Infect Immun. 2014 Jan;82(1):243-52.

Characteristic age distribution of Plasmodium vivax infections after malaria elimination on Aneityum Island, Vanuatu.

Kaneko A, Chaves LF, Taleo G, Kalkoa M, Isozumi R, Wickremasinghe R, Perlmann H, Takeo S, Tsuboi T, Tachibana S, Kimura M, Björkman A, Troye-Blomberg M, Tanabe K, Drakeley C.

Island Malaria Group, Department of Microbiology, Tumor and Cell Biology, Karolinska Institutet, Stockholm, Sweden.



Resurgence is a major concern after malaria elimination. After the initiation of the elimination program on Aneityum Island in 1991, microscopy showed that Plasmodium falciparum disappeared immediately, whereas P. vivax disappeared from 1996 onward, until P. vivax cases were reported in January 2002. By conducting malariometric surveys of the entire population of Aneityum, we investigated the age distribution of individuals with parasites during this epidemic in the context of antimalarial antibody levels and parasite antigen diversity. In July 2002, P. vivax infections were detected by microscopy in 22/759 individuals: 20/298 born after the beginning of the elimination program in 1991, 2/126 born between 1982 and 1991, and none of 335 born before 1982. PCR increased the number of infections detected to 77, distributed among all age groups. Prevalences were 12.1%, 16.7%, and 6.0%, respectively (P < 0.001). In November, a similar age pattern was found, but with fewer infections: 6/746 and 39/741 individuals were found to be infected by microscopy and PCR, respectively. The frequencies of antibody responses to P. vivax were significantly higher in individuals born before 1991 than in younger age groups and were similar to those on Malakula Island, an area of endemicity. Remarkably low antigen diversity (h, 0.15) of P. vivax infections was observed on Aneityum compared with the other islands (h, 0.89 to 1.0). A P. vivax resurgence was observed among children and teenagers on Aneityum, an age distribution similar to those before elimination and on islands where P. vivax is endemic, suggesting that in the absence of significant exposure, immunity may persist, limiting infection levels in adults. The limited parasite gene pool on islands may contribute to this protection.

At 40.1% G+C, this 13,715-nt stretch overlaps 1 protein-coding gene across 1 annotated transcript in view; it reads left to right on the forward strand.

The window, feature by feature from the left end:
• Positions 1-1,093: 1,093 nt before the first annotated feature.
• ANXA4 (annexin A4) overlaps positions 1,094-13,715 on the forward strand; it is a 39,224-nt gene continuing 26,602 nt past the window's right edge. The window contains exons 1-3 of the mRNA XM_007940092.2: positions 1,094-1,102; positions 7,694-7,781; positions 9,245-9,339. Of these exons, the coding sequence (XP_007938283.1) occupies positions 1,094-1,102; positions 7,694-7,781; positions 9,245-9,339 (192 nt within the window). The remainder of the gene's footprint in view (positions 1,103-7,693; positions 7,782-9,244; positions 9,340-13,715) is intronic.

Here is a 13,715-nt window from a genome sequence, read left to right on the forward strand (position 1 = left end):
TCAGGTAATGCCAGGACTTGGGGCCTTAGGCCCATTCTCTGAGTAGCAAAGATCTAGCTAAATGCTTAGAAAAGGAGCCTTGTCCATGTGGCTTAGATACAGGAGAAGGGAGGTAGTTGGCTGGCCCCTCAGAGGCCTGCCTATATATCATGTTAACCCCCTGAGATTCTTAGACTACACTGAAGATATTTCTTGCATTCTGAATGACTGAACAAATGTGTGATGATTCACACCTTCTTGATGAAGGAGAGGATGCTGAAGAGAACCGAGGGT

PMID: 24166950